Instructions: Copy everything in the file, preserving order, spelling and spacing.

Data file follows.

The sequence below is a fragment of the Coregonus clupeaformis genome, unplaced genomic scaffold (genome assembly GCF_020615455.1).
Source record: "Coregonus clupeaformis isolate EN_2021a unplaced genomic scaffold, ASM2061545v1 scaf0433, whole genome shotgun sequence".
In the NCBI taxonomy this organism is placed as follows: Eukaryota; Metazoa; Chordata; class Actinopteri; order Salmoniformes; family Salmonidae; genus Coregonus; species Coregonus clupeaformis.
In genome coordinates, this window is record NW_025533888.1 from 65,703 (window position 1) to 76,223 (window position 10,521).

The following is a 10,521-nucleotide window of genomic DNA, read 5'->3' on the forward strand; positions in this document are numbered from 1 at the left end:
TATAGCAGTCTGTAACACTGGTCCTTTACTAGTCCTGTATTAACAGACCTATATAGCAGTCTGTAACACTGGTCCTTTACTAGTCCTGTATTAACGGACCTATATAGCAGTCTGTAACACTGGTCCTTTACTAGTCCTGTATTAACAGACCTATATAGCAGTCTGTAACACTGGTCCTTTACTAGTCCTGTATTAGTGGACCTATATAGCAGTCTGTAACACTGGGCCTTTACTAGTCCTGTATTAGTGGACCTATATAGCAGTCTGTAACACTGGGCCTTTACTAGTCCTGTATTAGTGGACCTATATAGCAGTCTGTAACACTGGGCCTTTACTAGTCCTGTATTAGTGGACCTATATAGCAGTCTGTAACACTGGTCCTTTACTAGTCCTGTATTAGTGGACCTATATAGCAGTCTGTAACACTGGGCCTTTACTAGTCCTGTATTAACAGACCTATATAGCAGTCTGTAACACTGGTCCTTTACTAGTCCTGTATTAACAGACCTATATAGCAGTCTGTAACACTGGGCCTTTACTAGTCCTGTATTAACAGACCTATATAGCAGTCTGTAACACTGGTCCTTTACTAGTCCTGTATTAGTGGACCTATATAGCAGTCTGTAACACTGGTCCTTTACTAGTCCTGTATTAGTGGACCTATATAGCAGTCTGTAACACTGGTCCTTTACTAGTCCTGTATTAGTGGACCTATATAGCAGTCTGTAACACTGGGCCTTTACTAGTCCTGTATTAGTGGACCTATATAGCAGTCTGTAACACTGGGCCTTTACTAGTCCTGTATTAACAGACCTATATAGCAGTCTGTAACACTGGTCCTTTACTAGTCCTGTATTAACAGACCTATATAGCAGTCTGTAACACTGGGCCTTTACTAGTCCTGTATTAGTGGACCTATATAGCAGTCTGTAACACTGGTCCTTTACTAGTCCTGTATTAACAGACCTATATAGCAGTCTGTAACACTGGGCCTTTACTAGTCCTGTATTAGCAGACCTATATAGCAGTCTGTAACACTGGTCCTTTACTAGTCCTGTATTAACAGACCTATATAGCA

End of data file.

The sequence below is a fragment of the Coregonus clupeaformis genome, unplaced genomic scaffold (genome assembly GCF_020615455.1).
Source record: "Coregonus clupeaformis isolate EN_2021a unplaced genomic scaffold, ASM2061545v1 scaf0433, whole genome shotgun sequence".
In the NCBI taxonomy this organism is placed as follows: Eukaryota; Metazoa; Chordata; class Actinopteri; order Salmoniformes; family Salmonidae; genus Coregonus; species Coregonus clupeaformis.
In genome coordinates, this window is record NW_025533888.1 from 65,703 (window position 1) to 76,223 (window position 10,521).

The following is a 10,521-nucleotide window of genomic DNA, read 5'->3' on the forward strand; positions in this document are numbered from 1 at the left end:
TATAGCAGTCTGTAACACTGGTCCTTTACTAGTCCTGTATTAACAGACCTATATAGCAGTCTGTAACACTGGTCCTTTACTAGTCCTGTATTAACGGACCTATATAGCAGTCTGTAACACTGGTCCTTTACTAGTCCTGTATTAACAGACCTATATAGCAGTCTGTAACACTGGTCCTTTACTAGTCCTGTATTAGTGGACCTATATAGCAGTCTGTAACACTGGGCCTTTACTAGTCCTGTATTAGTGGACCTATATAGCAGTCTGTAACACTGGGCCTTTACTAGTCCTGTATTAGTGGACCTATATAGCAGTCTGTAACACTGGGCCTTTACTAGTCCTGTATTAGTGGACCTATATAGCAGTCTGTAACACTGGTCCTTTACTAGTCCTGTATTAGTGGACCTATATAGCAGTCTGTAACACTGGGCCTTTACTAGTCCTGTATTAACAGACCTATATAGCAGTCTGTAACACTGGTCCTTTACTAGTCCTGTATTAACAGACCTATATAGCAGTCTGTAACACTGGGCCTTTACTAGTCCTGTATTAACAGACCTATATAGCAGTCTGTAACACTGGTCCTTTACTAGTCCTGTATTAGTGGACCTATATAGCAGTCTGTAACACTGGTCCTTTACTAGTCCTGTATTAGTGGACCTATATAGCAGTCTGTAACACTGGTCCTTTACTAGTCCTGTATTAGTGGACCTATATAGCAGTCTGTAACACTGGGCCTTTACTAGTCCTGTATTAGTGGACCTATATAGCAGTCTGTAACACTGGGCCTTTACTAGTCCTGTATTAACAGACCTATATAGCAGTCTGTAACACTGGTCCTTTACTAGTCCTGTATTAACAGACCTATATAGCAGTCTGTAACACTGGGCCTTTACTAGTCCTGTATTAGTGGACCTATATAGCAGTCTGTAACACTGGTCCTTTACTAGTCCTGTATTAACAGACCTATATAGCAGTCTGTAACACTGGGCCTTTACTAGTCCTGTATTAGCAGACCTATATAGCAGTCTGTAACACTGGTCCTTTACTAGTCCTGTATTAACAGACCTATATAGCA